In my last piece, Morality and Romance, I suggested that the genre reflects a historically entrenched double standard around female sexuality, namely that what is largely tolerated or even embraced in male protagonists – rich and varied sexual experience – is disparaged in female protagonists. So-called Dukes of Slut can be heroic, but not Duchesses of Sexual Liberation.
A small debate broke out in the comments – as often around this particular issue – over whether Romance is merely reflecting nature’s wisdom and biology’s programming:
The fact that there are biological differences between the genders does not negate the fact that cultural imprinting is alive and well. If one gender gets to have indiscriminate sex and the other doesn’t that’s a double standard regardless of whether one gender’s biology might predispose them to it. Especially, since we pride ourselves of not being "all animal" but civilized and able to overcome our instinctive behavior.
I don’t disagree with what you wrote, actually; society does impose constraints on its members. The question really is whether society develops those constraints, given the biological, emotional, physicological differences between men and women, because they are pragmatic recognitions of those differences or because it wants to give women fewer opportunities for sexual expression.
Although there are several manifestations of the argument Dick makes, they all seem to proceed from the rather uncontroversial premise that men and women are physically and emotionally different. From there, the conclusions range from assertions that men are biologically destined to "spread their seed" as widely as possible to arguments that women are programmed to bear and nurture their young, resulting not in a sexual double standard but rather the reinforcement of biological and evolutionary programming that posits males as naturally promiscuous and females as naturally monogamous.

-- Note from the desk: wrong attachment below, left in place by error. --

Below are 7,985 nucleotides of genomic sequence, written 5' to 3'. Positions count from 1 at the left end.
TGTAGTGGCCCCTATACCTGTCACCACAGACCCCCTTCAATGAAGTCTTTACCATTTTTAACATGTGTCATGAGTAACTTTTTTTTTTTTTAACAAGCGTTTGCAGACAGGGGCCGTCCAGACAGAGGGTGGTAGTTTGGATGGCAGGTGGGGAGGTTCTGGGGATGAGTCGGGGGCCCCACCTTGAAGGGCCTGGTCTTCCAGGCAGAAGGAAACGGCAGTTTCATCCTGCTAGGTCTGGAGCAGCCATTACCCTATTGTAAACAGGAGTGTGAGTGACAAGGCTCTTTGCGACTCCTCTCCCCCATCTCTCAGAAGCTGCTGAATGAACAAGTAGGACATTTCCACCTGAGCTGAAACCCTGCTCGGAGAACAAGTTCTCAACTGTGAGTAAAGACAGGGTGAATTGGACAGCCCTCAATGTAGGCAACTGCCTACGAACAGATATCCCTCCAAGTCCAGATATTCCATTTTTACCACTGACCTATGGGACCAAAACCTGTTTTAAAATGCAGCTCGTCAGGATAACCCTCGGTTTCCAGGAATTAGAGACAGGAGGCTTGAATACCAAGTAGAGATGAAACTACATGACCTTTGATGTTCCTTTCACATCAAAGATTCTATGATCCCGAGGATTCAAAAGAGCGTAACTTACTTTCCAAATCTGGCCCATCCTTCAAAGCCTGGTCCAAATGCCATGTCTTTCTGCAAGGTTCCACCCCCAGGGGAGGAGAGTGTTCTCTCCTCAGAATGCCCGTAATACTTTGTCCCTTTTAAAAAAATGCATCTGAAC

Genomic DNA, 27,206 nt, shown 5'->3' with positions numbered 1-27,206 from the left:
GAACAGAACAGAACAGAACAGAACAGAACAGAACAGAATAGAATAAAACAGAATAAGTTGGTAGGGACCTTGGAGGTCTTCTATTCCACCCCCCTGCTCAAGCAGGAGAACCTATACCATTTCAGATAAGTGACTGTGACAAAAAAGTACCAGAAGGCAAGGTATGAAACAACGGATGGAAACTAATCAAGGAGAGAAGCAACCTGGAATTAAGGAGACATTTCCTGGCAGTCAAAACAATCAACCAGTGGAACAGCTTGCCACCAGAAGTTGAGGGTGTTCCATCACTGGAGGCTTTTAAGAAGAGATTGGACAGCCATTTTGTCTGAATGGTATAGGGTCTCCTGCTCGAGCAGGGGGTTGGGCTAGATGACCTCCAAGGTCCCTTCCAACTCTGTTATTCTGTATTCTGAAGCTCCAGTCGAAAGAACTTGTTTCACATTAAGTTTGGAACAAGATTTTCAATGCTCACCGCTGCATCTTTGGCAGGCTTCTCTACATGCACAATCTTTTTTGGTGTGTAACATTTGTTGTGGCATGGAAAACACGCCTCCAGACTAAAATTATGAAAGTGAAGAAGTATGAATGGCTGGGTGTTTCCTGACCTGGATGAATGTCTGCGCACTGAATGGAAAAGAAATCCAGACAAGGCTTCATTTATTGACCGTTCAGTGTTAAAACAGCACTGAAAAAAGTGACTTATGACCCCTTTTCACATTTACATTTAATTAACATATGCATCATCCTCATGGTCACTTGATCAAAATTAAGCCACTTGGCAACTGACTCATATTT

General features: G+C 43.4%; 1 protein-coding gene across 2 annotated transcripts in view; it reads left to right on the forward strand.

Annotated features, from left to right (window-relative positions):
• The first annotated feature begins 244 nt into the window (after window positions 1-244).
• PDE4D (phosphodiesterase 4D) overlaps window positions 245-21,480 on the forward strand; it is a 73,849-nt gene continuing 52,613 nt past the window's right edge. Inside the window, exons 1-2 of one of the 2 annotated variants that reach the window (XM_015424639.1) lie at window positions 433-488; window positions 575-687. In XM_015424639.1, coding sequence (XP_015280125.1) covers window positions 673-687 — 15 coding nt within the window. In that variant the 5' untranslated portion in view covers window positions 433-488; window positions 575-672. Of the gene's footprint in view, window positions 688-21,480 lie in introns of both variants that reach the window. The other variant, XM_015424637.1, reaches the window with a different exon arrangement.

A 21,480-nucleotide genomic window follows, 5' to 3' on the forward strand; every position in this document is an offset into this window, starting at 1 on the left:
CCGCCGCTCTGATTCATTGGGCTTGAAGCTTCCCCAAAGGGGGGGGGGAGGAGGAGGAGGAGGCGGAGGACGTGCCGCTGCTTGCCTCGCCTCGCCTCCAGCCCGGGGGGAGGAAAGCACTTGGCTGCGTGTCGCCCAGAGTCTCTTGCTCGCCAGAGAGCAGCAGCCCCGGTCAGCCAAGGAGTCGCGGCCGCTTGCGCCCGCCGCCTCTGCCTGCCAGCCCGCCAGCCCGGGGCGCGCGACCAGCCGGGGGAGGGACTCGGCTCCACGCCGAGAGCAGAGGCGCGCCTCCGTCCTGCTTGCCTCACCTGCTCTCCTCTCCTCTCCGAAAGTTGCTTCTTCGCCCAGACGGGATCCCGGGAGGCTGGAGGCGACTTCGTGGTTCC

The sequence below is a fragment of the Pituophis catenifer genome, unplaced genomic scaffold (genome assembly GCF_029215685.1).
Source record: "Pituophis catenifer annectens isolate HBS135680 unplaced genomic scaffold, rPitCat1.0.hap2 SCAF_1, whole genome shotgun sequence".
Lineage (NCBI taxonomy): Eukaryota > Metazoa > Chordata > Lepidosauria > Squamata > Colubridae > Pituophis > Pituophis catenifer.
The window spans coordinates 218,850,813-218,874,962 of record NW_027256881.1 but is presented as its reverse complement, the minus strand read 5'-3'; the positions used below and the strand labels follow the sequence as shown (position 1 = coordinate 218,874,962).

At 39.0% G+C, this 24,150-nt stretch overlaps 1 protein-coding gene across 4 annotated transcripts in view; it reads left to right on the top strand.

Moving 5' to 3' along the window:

Despite whatever scientific and social data exists to contravene these assertions (not the least of which is the impressive rate at which female infidelity is climbing), let’s put that aside and accept these precepts as true. Let’s embrace the idea that men are naturally predisposed to polygamy and women to monogamy and then proceed with a consideration of Romance. A genre that celebrates romantic love, primarily monogamous love.